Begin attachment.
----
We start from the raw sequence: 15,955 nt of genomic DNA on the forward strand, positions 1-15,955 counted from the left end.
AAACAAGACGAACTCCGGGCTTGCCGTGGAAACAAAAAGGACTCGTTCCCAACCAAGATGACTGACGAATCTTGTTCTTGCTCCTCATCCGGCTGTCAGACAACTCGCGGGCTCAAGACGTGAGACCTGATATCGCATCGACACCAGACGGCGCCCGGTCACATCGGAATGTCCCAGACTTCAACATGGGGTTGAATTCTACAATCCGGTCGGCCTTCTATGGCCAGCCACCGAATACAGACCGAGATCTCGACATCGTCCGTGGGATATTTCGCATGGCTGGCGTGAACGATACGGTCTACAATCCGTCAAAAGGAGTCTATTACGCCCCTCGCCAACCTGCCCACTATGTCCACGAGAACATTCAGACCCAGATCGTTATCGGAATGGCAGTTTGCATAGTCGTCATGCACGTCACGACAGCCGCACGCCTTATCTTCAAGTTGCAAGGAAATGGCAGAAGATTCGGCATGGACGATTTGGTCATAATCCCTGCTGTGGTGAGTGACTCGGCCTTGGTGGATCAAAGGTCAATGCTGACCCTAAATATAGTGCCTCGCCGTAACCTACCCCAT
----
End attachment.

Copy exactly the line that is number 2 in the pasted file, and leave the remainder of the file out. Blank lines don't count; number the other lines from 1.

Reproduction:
AAACAAGACGAACTCCGGGCTTGCCGTGGAAACAAAAAGGACTCGTTCCCAACCAAGATGACTGACGAATCTTGTTCTTGCTCCTCATCCGGCTGTCAGACAACTCGCGGGCTCAAGACGTGAGACCTGATATCGCATCGACACCAGACGGCGCCCGGTCACATCGGAATGTCCCAGACTTCAACATGGGGTTGAATTCTACAATCCGGTCGGCCTTCTATGGCCAGCCACCGAATACAGACCGAGATCTCGACATCGTCCGTGGGATATTTCGCATGGCTGGCGTGAACGATACGGTCTACAATCCGTCAAAAGGAGTCTATTACGCCCCTCGCCAACCTGCCCACTATGTCCACGAGAACATTCAGACCCAGATCGTTATCGGAATGGCAGTTTGCATAGTCGTCATGCACGTCACGACAGCCGCACGCCTTATCTTCAAGTTGCAAGGAAATGGCAGAAGATTCGGCATGGACGATTTGGTCATAATCCCTGCTGTGGTGAGTGACTCGGCCTTGGTGGATCAAAGGTCAATGCTGACCCTAAATATAGTGCCTCGCCGTAACCTACCCCAT